Some British politicians suffer from an imperial reflex, however. For them, Britain lies at the centre of the world. We only have to state our aims and other countries will be generous enough to help us achieve them.
So once upon a time,
As linchpin, keystone, Biggest Ben
You felt yourself sublime,
Tapping the measure for the world
And self-felicitations squirreled.
As “indispensable” you boasted
The sine qua non nation,
In all the world fêted and toasted
(Or viewed with trepidation),
But having lost yourself the beat
Folks look toward “different drummers” neat.
The beacon once for human rights
And democratic process,
Having endarkened those same lights
You have to cut your losses—
No longer at your beck and call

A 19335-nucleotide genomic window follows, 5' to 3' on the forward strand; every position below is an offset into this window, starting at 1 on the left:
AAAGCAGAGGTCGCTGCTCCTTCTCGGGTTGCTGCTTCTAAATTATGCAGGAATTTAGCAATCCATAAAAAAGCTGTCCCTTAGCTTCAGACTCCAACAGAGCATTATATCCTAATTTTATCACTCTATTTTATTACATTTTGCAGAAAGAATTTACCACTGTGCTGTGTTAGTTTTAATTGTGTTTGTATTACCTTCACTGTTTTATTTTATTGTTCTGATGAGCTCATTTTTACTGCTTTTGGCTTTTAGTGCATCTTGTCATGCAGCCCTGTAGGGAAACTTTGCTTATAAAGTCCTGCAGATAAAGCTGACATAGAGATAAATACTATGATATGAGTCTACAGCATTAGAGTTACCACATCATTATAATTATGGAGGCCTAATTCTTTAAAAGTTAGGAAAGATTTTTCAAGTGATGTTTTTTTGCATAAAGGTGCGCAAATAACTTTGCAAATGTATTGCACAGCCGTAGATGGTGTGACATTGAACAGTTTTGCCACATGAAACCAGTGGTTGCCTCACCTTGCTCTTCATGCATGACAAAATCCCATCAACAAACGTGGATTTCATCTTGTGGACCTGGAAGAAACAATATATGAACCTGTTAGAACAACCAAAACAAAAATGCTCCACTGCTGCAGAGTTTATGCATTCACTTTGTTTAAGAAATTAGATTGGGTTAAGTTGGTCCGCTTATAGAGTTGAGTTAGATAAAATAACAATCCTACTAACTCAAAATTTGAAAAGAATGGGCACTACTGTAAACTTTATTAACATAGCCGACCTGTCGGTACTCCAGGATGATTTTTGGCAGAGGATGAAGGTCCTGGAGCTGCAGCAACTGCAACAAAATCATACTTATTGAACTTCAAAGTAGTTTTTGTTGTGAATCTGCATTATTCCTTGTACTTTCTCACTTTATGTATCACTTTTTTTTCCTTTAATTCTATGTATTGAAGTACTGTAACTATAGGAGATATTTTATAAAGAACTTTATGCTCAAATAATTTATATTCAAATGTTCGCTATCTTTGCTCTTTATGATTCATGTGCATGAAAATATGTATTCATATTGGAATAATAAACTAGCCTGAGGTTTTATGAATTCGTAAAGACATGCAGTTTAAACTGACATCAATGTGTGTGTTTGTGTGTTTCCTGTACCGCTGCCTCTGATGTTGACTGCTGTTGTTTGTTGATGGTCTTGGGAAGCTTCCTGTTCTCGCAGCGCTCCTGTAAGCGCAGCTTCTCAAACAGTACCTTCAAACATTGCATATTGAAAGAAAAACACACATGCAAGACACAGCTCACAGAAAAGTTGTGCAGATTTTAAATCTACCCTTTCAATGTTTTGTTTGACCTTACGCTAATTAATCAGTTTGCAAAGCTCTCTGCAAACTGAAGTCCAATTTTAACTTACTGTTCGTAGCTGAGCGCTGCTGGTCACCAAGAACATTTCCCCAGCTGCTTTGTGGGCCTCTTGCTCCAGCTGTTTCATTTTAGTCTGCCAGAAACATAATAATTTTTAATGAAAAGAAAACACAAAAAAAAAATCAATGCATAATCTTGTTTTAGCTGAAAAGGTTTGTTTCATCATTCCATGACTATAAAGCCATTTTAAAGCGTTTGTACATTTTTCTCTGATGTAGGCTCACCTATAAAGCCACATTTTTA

The world asks: will this stumble fall?
Precarious balance almost lost,
A showoff on the dance floor,
Can you regain—and at what cost—
Sure footing? Dominance more
Or less must leave the aging cock
Who crowed so loudly from a rock.
America, you aging rooster,
Your time drew near, however
You flustered it in so much bluster
And lost more than a feather—
Can you recapture dignity
Or live henceforth a mockery?
How braggadociously you strutted,
These later days the most
Vociferous, but words abutted
Facts which belie the boast,
As I, a poet, shake my head
To see wracked all for which I pled.